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Monday 27, Sep 2010

  Arizona starts tracking users of prescription drugs

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Arizona starts tracking users of prescription drugsA centralized, state-managed database that can be accessed by doctors and pharmacists around Arizona, will be storing prescription information of legally sold drugs such as OxyContin, Vicodin, Ritalin, and Ambien.

Dr. Stephen Borowsky, an anesthesiologist and pain-management specialist, said that he is happy to learn that Arizona has finally decided to keep a close eye on medicines that have potential for addiction.

Pharmacy Board officials remarked that database access is recorded and limited to doctors and pharmacists.

Friday 15, Aug 2008

  Boxer Joey Gilbert to pay $10,000 as steroid fine

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Joey Gilbert SteroidsAn ESPN article in October 2007 called the Joey Gilbert case as a “strange one.” And if you’re going to look at the circumstances surrounding his case, you would probably agree with that observation.

Gilbert was suspended from boxing last year because of a positive test of the anabolic steroid stanozolol and a long list of banned compounds – amphetamine, methamphetamine, oxazepam, diazepam, temazepam, and nordiazepam. So, you could say that Gilbert has this chemical romance thing and, since he is a licensed lawyer, perhaps you could call him Atty. Strangelove.

Gilbert has agreed yesterday to pay a $10,000 fine as part of a settlement with the Nevada Athletic Commission (NSAC). His compliance will allow him to fight as soon as Sept. 22, according to reports.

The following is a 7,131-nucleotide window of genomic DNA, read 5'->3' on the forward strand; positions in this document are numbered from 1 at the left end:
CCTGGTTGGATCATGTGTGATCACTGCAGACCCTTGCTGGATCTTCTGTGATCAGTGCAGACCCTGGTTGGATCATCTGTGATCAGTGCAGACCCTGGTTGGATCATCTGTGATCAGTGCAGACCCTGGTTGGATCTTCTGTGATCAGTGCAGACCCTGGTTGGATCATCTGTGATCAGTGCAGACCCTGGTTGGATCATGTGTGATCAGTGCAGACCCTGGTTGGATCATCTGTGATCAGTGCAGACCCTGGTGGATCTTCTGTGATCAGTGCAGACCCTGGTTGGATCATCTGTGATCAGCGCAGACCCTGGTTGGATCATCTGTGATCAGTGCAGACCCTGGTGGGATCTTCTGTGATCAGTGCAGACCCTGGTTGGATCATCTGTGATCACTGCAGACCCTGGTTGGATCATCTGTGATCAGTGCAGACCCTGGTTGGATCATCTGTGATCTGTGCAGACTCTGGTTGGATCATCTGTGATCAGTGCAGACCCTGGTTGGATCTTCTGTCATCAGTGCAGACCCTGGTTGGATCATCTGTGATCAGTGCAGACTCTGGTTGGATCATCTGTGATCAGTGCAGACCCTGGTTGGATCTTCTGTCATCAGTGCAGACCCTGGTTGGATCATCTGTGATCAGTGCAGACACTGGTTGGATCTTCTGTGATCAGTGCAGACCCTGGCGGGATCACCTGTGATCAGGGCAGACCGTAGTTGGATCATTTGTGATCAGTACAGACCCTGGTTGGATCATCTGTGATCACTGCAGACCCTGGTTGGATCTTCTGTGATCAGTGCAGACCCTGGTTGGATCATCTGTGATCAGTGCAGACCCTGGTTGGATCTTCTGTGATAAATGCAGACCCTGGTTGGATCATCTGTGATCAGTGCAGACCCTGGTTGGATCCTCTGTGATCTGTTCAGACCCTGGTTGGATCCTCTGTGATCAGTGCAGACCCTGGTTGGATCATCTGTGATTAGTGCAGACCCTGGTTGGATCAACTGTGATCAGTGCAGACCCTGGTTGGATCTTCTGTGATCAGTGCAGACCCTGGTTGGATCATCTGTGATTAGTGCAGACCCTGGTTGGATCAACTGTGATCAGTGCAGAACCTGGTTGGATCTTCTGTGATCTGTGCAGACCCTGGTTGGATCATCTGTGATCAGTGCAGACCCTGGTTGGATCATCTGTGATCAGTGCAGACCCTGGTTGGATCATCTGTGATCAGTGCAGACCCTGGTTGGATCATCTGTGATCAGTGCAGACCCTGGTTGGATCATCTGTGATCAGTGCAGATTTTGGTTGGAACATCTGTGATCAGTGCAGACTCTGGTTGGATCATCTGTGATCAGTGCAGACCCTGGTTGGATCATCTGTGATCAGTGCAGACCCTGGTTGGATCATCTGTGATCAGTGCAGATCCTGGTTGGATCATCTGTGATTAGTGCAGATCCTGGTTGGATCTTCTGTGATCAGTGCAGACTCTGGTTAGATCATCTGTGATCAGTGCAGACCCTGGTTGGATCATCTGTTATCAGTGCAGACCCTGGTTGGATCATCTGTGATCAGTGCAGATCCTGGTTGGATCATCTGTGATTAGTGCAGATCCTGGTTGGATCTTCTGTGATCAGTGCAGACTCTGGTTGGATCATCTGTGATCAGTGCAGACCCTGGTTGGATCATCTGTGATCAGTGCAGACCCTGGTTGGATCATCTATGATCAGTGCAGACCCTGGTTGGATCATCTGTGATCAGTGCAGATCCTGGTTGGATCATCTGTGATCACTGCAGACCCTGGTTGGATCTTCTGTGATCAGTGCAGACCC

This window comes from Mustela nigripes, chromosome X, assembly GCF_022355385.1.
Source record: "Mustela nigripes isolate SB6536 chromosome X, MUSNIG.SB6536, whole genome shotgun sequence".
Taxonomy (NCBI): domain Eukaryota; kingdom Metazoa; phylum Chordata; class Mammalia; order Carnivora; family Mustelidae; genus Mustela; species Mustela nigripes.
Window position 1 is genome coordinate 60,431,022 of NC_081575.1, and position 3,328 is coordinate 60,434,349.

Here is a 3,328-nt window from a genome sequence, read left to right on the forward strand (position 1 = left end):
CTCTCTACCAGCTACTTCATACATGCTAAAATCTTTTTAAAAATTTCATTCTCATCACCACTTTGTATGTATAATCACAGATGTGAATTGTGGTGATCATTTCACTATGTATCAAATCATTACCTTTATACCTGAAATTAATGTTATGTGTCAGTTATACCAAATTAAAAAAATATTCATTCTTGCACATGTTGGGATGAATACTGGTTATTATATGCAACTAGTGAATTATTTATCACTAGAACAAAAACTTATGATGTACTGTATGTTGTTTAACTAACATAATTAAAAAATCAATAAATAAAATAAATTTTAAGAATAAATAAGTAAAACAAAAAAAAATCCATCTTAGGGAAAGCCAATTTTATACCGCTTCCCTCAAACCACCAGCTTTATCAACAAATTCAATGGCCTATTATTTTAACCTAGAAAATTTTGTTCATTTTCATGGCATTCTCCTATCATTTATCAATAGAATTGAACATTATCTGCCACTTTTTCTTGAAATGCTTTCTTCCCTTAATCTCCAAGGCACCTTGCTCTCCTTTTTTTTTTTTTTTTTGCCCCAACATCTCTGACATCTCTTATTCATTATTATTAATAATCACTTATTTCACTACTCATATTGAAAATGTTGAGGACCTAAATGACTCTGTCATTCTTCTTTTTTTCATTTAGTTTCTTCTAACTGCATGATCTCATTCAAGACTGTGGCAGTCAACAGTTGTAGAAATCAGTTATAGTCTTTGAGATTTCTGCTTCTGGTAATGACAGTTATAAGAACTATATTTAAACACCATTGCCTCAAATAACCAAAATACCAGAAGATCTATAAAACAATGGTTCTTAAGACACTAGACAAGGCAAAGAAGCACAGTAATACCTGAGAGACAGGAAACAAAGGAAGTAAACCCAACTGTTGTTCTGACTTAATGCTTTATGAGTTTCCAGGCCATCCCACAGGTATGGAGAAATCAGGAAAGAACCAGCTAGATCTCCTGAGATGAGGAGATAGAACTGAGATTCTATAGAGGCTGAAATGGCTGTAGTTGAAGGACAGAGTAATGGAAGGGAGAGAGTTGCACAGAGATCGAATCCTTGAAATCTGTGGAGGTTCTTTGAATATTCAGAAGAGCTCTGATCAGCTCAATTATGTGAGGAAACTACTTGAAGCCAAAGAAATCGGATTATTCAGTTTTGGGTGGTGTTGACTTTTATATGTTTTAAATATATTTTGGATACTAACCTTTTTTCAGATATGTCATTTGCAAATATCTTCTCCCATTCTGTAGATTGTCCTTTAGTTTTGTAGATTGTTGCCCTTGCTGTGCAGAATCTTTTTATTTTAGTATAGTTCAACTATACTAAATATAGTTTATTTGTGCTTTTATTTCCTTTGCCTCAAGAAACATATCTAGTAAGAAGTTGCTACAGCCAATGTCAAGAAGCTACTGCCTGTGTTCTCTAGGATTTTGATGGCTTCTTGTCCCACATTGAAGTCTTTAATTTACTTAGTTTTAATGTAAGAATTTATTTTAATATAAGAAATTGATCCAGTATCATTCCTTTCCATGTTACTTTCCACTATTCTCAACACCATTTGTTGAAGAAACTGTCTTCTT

Gilbert agreed to the fine and a one-year suspension retroactive to his last fight, which was against Charles Howe on Sept. 21, 2007 in Reno. In exchange, the panel dropped charges related to his positive tests of the other compounds except for the stanozolol metabolite found in his system.

Background of the case of Atty. Strangelove

Now, let’s explore the case of Gilbert.

It was on October 5 last year when the middleweight fighter was temporarily suspended by the NSAC due to his positive test for several banned compounds (mentioned above). The Nevada attorney General’s Office has filed a disciplinary complaint against Gilbert.

Now, this is not the first time Gilbert has figured in a, shall we say, bizarre testing behavior.  When he fought Juan Astorga on May 5, 2007, Gilbert volunteered to a urinalysis drug screening. Gilbert told the attending ring physician that he was taking the medications Ambien and Xanax, and Ultracet. This is the SOP for such a screening, in which an athlete should notify NSAC all the over-the-counter and prescription drugs taken pre-fight. When the results came, it was found out there were indeed the presence of medications found in his system; however, what surprised officials was the fact there were metabolites of other compounds that he failed to mention. These other drugs include an amphetamine. Gilbert was notified by NSAC Executive Director Keith Kizer of these results and was asked to respond. A week later, Gilbert complied and explained his use of Adderal, an amphetamine.